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- Global cases: More than 305,234
- Global deaths: At least 13,000
The data above is from Johns Hopkins University.
All times below are in Beijing time.
9:33 am: South Korea reports another 98 cases, 2 deaths
South Korea confirmed 98 more cases and two additional deaths as of Saturday. The country now has 8,897 confirmed cases and 104 deaths, according to the Korea Centers for Disease Control and Prevention. — Christine Wang
9:25 am: China reports 46 more cases, 6 additional deaths
China’s National Health Commission reported 46 new confirmed cases and six more deaths as of Saturday. That brings the country’s total to 81,054 cases and 3,261 deaths. Of the new cases, China said 45 were imported. — Christine Wang
Police officers wearing protective suits check information of an inbound passenger at Pudong International Airport amid the coronavirus outbreak on March 20, 2020 in Shanghai, China.
Yin Liqin | China News Service | Getty Images
All times below are in Eastern time.
9:16 pm: Vice President Mike Pence tests negative
U.S. Vice President Mike Pence and second lady Karen Pence have both tested negative for the coronavirus, the vice president’s press secretary said.
The vice president said earlier Saturday he would be tested for the coronavirus after a member of his office tested positive. The staff member’s positive diagnosis was announced Friday. — Kevin Stankiewicz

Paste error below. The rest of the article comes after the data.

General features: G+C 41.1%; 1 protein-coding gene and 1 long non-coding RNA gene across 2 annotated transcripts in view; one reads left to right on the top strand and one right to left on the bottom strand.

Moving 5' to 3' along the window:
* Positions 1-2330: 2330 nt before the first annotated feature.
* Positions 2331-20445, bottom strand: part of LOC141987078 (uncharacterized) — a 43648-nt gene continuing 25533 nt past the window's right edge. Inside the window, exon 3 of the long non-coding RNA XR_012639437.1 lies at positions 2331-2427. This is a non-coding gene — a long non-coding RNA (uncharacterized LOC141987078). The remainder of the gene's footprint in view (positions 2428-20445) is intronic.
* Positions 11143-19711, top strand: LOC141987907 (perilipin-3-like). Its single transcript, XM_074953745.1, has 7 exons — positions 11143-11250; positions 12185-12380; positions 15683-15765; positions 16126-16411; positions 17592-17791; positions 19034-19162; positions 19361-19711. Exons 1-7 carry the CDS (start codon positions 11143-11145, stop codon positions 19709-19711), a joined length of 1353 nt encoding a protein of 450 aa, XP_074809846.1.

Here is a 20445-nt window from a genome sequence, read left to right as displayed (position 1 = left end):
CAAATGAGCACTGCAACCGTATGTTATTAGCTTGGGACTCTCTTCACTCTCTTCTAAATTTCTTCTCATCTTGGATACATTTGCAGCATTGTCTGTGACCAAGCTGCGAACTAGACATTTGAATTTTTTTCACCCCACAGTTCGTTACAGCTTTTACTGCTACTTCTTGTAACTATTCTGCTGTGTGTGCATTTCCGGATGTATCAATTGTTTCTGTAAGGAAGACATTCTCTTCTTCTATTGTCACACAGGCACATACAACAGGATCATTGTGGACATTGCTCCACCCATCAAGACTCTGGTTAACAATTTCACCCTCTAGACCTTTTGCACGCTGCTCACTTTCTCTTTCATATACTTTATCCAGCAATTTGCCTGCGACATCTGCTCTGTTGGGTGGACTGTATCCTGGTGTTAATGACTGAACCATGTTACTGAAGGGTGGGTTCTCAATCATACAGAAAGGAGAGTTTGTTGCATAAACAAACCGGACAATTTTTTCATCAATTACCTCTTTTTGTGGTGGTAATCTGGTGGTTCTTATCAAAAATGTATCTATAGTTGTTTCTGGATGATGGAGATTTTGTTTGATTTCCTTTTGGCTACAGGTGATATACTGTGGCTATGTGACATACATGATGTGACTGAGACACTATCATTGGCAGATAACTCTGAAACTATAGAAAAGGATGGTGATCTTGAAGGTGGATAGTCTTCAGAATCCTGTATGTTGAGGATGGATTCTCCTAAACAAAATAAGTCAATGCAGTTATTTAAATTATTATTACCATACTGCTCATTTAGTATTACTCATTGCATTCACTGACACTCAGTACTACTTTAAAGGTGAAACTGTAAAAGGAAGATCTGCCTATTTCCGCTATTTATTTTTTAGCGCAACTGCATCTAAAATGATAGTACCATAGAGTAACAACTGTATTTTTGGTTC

6:00 pm: Cases top 300,000 worldwide as US becomes one of worst hit countries
The number of people who have tested positive for the coronavirus, or COVID-19, has crossed 300,000 as the disease continues to spread around the world, with the situation in the U.S., Italy and Spain deteriorating even as the pandemic has stabilized in China, where the virus first emerged.
At least 303,180 people have tested positive for the virus worldwide as of Saturday at 5:13 pm ET, according to data from Johns Hopkins University. The number of cases in the U.S. has surged to at least 24,148, making it one of the worst hit countries in the world. Only China, Italy and Spain are harder hit than the U.S. — Spencer Kimball, Emma Newburger
4:41 pm: US should rally G-7, NATO and other global allies together in fight against coronavirus, Kempe says
The U.S. should bring together its global allies in a coordinated fight against the coronavirus pandemic, Atlantic Council CEO Frederick Kempe wrote in a CNBC op-ed.
“As the current chairman of the G-7, the United States could convene a ‘Coalition Countering COVID-19’ that would rally the seven leading industrial democracies, the European Union, NATO and, perhaps most importantly, the G-20,” Kempe wrote.
“It would thus also involve China as a central and collaborative actor against a common foe,” wrote Kempe. — Kevin Stankiewicz
Read CNBC’s coverage from the U.S. overnight: FDA approves ’emergency use’ test, global cases top 300,000